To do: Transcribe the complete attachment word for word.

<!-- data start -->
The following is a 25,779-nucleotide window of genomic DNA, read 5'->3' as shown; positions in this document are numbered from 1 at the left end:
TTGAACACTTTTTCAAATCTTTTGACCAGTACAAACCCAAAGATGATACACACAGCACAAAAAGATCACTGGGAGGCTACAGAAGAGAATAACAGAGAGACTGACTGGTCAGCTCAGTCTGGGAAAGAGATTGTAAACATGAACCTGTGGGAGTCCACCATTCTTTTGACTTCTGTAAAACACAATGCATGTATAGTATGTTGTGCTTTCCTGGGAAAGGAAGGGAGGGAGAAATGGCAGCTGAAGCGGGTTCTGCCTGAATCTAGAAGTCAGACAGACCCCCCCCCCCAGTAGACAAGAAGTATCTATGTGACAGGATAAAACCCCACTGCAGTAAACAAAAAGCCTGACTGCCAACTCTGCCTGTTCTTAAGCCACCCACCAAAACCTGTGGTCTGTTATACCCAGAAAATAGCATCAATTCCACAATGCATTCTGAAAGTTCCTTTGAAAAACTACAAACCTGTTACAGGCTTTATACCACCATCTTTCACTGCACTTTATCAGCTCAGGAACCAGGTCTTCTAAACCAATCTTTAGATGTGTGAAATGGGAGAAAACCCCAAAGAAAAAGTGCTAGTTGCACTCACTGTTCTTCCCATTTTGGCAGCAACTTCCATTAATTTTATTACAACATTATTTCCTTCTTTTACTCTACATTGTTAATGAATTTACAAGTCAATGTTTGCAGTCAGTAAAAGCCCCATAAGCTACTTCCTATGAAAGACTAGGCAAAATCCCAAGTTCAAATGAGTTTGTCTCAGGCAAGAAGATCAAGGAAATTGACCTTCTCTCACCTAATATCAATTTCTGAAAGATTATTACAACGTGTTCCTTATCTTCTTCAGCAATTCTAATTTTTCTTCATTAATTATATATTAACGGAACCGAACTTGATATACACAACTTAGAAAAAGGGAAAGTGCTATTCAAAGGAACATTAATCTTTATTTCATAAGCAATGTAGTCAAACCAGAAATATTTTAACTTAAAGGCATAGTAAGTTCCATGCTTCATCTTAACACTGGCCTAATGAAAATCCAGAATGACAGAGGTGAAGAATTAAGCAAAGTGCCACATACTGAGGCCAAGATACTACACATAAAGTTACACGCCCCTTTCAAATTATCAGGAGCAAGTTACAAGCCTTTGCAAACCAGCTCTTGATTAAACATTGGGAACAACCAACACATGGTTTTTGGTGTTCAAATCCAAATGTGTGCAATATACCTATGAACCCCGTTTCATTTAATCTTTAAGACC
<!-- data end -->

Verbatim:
The following is a 25,779-nucleotide window of genomic DNA, read 5'->3' as shown; positions in this document are numbered from 1 at the left end:
TTGAACACTTTTTCAAATCTTTTGACCAGTACAAACCCAAAGATGATACACACAGCACAAAAAGATCACTGGGAGGCTACAGAAGAGAATAACAGAGAGACTGACTGGTCAGCTCAGTCTGGGAAAGAGATTGTAAACATGAACCTGTGGGAGTCCACCATTCTTTTGACTTCTGTAAAACACAATGCATGTATAGTATGTTGTGCTTTCCTGGGAAAGGAAGGGAGGGAGAAATGGCAGCTGAAGCGGGTTCTGCCTGAATCTAGAAGTCAGACAGACCCCCCCCCCCAGTAGACAAGAAGTATCTATGTGACAGGATAAAACCCCACTGCAGTAAACAAAAAGCCTGACTGCCAACTCTGCCTGTTCTTAAGCCACCCACCAAAACCTGTGGTCTGTTATACCCAGAAAATAGCATCAATTCCACAATGCATTCTGAAAGTTCCTTTGAAAAACTACAAACCTGTTACAGGCTTTATACCACCATCTTTCACTGCACTTTATCAGCTCAGGAACCAGGTCTTCTAAACCAATCTTTAGATGTGTGAAATGGGAGAAAACCCCAAAGAAAAAGTGCTAGTTGCACTCACTGTTCTTCCCATTTTGGCAGCAACTTCCATTAATTTTATTACAACATTATTTCCTTCTTTTACTCTACATTGTTAATGAATTTACAAGTCAATGTTTGCAGTCAGTAAAAGCCCCATAAGCTACTTCCTATGAAAGACTAGGCAAAATCCCAAGTTCAAATGAGTTTGTCTCAGGCAAGAAGATCAAGGAAATTGACCTTCTCTCACCTAATATCAATTTCTGAAAGATTATTACAACGTGTTCCTTATCTTCTTCAGCAATTCTAATTTTTCTTCATTAATTATATATTAACGGAACCGAACTTGATATACACAACTTAGAAAAAGGGAAAGTGCTATTCAAAGGAACATTAATCTTTATTTCATAAGCAATGTAGTCAAACCAGAAATATTTTAACTTAAAGGCATAGTAAGTTCCATGCTTCATCTTAACACTGGCCTAATGAAAATCCAGAATGACAGAGGTGAAGAATTAAGCAAAGTGCCACATACTGAGGCCAAGATACTACACATAAAGTTACACGCCCCTTTCAAATTATCAGGAGCAAGTTACAAGCCTTTGCAAACCAGCTCTTGATTAAACATTGGGAACAACCAACACATGGTTTTTGGTGTTCAAATCCAAATGTGTGCAATATACCTATGAACCCCGTTTCATTTAATCTTTAAGACC